Growing pains: The closing of room 100

By Cierra Steinke


A student enjoys hanging out in room 100 before it was closed for faculty and staff use.

Photo by Muzhytskyi Mykola

As the student population at LCC expands, every square meter of space on campus is becoming more highly valued; it also means rooms once used by students are now dedicated to faculty and staff.

Room 100, formerly called the Innovation Lab, is one of the casualties. 

Located next to DeFehr reception, the space is now reserved as a staff and faculty-only meeting room.

“The premise for all of that was the need for more classroom space,” said LCC president Marlene Wall. “We looked at two rooms at the same time, room 100 and room 206. Both were being used messily for classes and meetings, sort of a helter-skelter kind of agenda in both of those rooms.” 

Wall also noted that the constant issue of resetting the furniture after a group meets made it difficult to transition smoothly from one purpose to another purpose.

LCC’s facilities manager Nerijus Urbonas agreed on the importance of a consistently functional meeting space. 

“We needed to have some designated space to have meetings and gatherings for staff and faculty,” he said.  “So that’s why this location was chosen to be one.” 

Some students are on board with the decision including Vytautas Vitkus, a DeFehr receptionist and LCC student.

“Actually, I like it more, the fact that the innovation lab is closed,” he said.

Vitkus and Wall both mentioned the ease of directing guests to meetings in room 100 as compared to trying to explain the location of the former meeting room DF 206. 

Vitkus has already found this helpful in directing people. “They were looking for room 100 and it was way easier to explain because you can point and say “it’s right there.”

However, not everyone agrees with the new policy, especially students and club leaders who frequently made use of the room. 

For students seeking space for meetings, events, studies or activities, the additional classrooms are not comparable to the loss of the Innovation Lab.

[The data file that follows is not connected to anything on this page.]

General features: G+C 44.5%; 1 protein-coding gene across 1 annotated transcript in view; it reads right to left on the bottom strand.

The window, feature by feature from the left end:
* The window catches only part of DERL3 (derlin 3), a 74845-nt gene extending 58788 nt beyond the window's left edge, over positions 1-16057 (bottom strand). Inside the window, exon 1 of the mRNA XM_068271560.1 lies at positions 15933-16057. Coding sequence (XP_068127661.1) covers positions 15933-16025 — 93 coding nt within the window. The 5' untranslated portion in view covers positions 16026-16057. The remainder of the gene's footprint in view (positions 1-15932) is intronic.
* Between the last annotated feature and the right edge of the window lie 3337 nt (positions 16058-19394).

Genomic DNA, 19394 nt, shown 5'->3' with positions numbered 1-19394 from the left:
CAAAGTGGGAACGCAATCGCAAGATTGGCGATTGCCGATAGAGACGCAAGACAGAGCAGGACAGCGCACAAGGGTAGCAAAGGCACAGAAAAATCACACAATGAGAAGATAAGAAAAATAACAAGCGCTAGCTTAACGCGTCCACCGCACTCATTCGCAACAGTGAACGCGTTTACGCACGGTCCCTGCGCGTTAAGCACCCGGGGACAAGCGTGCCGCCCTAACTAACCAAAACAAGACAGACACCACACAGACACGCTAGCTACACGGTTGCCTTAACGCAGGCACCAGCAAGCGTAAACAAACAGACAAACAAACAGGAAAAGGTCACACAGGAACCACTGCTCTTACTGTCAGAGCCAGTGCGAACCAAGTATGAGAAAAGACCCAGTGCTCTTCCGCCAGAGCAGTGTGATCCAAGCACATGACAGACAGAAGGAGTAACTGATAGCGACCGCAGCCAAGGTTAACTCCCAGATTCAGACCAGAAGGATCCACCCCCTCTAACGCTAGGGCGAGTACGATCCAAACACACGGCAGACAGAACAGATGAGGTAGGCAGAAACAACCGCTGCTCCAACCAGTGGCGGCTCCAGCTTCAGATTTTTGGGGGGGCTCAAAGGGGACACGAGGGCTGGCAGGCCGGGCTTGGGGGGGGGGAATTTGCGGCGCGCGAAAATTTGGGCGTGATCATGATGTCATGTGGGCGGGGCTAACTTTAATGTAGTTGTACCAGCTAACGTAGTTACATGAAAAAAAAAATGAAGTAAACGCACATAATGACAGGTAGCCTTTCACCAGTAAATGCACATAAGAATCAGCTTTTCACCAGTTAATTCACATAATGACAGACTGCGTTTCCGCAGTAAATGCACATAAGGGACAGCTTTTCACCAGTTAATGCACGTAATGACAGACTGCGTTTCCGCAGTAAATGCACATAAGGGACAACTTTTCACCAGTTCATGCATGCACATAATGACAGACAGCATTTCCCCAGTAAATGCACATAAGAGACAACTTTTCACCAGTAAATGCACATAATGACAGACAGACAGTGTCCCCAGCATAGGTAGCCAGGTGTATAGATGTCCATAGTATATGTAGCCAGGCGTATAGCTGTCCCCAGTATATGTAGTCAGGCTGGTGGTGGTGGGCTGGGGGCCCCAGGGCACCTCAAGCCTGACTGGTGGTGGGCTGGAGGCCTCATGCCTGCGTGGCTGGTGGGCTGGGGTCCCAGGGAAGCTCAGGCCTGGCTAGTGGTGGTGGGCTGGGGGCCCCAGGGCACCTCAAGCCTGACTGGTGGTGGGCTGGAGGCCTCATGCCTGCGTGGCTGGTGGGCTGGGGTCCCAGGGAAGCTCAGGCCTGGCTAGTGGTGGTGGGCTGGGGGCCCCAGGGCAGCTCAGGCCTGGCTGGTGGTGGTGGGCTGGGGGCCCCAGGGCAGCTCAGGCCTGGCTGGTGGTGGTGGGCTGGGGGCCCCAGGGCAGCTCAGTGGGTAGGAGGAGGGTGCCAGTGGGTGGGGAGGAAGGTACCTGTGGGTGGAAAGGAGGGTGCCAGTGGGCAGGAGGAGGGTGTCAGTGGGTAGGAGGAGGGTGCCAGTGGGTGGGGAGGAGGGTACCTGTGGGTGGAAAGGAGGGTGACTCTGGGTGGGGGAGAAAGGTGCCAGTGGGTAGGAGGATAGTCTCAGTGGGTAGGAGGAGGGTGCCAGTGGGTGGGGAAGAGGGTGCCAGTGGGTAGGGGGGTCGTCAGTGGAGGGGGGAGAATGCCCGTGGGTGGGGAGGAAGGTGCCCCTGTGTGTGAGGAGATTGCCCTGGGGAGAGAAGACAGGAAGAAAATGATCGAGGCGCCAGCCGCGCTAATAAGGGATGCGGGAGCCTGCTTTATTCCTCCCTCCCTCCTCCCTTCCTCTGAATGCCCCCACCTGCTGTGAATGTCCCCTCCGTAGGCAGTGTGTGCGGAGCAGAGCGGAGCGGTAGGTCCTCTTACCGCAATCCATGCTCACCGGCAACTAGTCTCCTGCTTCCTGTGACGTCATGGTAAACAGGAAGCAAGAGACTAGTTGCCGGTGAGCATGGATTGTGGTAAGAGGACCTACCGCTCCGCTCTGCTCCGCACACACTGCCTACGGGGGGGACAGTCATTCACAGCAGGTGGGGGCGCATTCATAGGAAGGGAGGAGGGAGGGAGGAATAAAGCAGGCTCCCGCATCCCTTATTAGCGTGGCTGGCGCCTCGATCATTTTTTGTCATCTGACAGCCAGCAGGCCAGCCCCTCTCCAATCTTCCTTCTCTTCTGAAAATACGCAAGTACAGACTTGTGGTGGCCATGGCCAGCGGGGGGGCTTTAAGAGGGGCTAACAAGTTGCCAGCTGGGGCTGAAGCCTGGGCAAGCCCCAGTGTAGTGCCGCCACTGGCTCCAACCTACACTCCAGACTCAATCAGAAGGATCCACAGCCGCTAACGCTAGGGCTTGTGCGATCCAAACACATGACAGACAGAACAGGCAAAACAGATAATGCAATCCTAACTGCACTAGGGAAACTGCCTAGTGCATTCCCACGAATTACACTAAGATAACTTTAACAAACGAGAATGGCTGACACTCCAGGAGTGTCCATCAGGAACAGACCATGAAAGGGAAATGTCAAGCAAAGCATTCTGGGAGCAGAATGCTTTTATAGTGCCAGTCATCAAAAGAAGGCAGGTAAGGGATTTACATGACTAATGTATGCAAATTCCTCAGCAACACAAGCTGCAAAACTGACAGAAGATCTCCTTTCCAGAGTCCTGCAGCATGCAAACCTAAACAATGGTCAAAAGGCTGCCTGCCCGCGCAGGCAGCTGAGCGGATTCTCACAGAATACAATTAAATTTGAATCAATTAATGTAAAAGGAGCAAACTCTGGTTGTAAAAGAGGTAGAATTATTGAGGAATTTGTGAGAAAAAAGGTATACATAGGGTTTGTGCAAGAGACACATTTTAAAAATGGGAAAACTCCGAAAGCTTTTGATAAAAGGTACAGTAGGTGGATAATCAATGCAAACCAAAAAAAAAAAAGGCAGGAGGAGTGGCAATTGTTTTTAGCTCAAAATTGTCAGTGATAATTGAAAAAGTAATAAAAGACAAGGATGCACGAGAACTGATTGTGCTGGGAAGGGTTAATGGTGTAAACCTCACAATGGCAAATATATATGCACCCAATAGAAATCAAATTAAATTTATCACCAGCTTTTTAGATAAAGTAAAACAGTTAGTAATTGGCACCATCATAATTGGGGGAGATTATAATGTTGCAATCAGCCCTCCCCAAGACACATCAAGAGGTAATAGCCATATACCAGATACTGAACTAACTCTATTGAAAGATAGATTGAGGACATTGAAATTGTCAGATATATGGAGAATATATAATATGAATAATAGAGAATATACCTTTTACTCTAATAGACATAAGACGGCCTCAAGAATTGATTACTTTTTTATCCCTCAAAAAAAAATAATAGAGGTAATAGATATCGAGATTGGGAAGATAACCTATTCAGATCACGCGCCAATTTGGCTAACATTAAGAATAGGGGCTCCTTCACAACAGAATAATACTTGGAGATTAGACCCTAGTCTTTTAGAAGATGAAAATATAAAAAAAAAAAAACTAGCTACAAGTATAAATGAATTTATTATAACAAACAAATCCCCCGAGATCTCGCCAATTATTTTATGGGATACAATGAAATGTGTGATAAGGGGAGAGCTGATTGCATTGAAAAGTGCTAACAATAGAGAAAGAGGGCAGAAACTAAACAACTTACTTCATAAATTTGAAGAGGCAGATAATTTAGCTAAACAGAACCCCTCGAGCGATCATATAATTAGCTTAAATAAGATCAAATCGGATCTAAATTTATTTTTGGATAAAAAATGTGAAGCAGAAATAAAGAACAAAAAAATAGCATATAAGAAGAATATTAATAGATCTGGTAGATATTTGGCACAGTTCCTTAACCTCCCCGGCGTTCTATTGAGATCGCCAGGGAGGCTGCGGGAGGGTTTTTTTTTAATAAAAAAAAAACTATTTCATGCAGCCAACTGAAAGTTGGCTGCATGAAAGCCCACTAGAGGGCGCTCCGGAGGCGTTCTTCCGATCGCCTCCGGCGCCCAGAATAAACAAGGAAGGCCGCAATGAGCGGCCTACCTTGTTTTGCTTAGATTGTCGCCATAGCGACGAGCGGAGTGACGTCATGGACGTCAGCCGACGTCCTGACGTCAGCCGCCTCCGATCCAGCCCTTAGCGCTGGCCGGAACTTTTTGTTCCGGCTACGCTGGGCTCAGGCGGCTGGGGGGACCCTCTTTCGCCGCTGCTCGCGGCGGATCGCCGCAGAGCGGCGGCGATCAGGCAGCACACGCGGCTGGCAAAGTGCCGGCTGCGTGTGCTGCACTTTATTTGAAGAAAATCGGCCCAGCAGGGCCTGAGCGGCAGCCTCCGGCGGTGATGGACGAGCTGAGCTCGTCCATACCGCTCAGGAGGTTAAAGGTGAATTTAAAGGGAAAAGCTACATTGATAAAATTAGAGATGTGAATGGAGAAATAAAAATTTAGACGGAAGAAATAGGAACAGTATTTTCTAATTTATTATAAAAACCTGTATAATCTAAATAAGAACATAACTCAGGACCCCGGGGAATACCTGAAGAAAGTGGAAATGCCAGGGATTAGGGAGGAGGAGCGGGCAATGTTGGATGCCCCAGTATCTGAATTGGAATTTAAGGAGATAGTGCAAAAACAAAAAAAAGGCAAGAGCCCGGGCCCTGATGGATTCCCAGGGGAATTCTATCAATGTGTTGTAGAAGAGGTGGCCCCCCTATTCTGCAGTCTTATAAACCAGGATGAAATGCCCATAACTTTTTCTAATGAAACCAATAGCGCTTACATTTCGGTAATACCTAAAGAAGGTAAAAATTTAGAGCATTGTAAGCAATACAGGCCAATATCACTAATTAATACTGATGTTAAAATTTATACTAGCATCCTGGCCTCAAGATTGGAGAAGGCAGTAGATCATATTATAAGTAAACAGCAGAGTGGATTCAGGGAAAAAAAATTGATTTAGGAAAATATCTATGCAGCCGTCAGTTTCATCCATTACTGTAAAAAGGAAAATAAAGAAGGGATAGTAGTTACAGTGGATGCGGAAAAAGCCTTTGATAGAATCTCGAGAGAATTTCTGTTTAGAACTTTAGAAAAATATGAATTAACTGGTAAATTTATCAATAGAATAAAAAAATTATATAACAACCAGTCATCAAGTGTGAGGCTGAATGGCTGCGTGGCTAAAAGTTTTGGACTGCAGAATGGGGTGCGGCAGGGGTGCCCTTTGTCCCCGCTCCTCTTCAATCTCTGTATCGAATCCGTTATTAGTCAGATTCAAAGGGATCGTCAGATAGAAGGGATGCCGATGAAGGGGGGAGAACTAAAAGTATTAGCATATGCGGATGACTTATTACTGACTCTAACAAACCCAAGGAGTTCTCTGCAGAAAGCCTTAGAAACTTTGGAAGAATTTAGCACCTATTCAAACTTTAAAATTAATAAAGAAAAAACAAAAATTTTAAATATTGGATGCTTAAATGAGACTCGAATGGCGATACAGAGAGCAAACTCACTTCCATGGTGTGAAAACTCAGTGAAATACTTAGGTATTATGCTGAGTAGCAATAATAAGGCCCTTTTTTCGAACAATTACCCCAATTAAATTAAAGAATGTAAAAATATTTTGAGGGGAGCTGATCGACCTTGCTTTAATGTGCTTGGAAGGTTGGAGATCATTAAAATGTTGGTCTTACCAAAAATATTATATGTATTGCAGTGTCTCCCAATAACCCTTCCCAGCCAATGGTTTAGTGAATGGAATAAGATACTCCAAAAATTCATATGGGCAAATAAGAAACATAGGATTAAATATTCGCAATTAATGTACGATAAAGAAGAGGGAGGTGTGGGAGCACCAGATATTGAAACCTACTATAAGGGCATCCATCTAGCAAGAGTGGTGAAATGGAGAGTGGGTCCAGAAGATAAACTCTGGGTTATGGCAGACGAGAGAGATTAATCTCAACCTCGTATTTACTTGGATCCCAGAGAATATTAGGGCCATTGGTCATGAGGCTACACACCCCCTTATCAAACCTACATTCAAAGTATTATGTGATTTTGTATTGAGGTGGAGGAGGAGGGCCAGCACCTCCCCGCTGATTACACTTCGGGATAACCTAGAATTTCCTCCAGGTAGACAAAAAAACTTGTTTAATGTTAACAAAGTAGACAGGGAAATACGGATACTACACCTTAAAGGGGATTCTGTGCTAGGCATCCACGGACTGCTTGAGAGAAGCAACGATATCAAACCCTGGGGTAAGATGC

Some of the notable features of the space include the large meeting table, projector, the ability to have food and drinks, a reservable schedule, and the light and modern feeling that it was designed with.

Amy Duckworth, president of the Student Council, said, “I think the problem with the classrooms is that they can make me feel claustrophobic. The innovation lab is so nice and they did such a good job renovating it and making it look inviting, so it seems such a shame that it’s not available for students, so it just seems like a waste of space.”

Other club leaders echoed Duckworth’s ideas.

Yuliia Rusianovska, a leader of the club Lean In, said “It’s so light, it’s so nice, it has enough space for everyone, it has tables, and it’s very functional.”

Rusianovska’s club has felt the effects of these changes. The Lean In club sometimes has as many as 30 students and their events are publicized.  

“Having a nice venue is actually really important,” she said, adding, “especially because we go to different potential scholarship funders and want to show them what we do and where we have the meetings.”

In the evenings, when staff and faculty have all gone home, students notice the dark room.  

Duckworth would like to see more exceptions made in reserving room 100, saying “The staff is not using it for the entire day or in the evenings. They should give students, such as thesis students, and club leaders permission to rent it in the evenings.”

As a former student, Briana Grillo would use this room almost daily. “It was a place where we would have meetings, group studies for our big International Relations and Development exams, bible studies and prayer sessions,” she said.

She continued saying “It was a place where I made so many plans together with my friends and we have laughed so much and we ate so much food. We had goodbye dinners and birthday celebrations there.”

Both Rusianovska and Grillo noted the importance of this versatile spaces for students that can also be reserved and closed off. 

Grillo said, “With all the campus craziness in the dorms and classes, it’s nice to have a room that is yours, even if it’s just for a little bit.”

Wall said LCC is in a period of transition and these decisions are only tentative.

“When we begin the process of building the new buildings, everything may change and it could be that there is actually quite a bit of rearranging,” she said.

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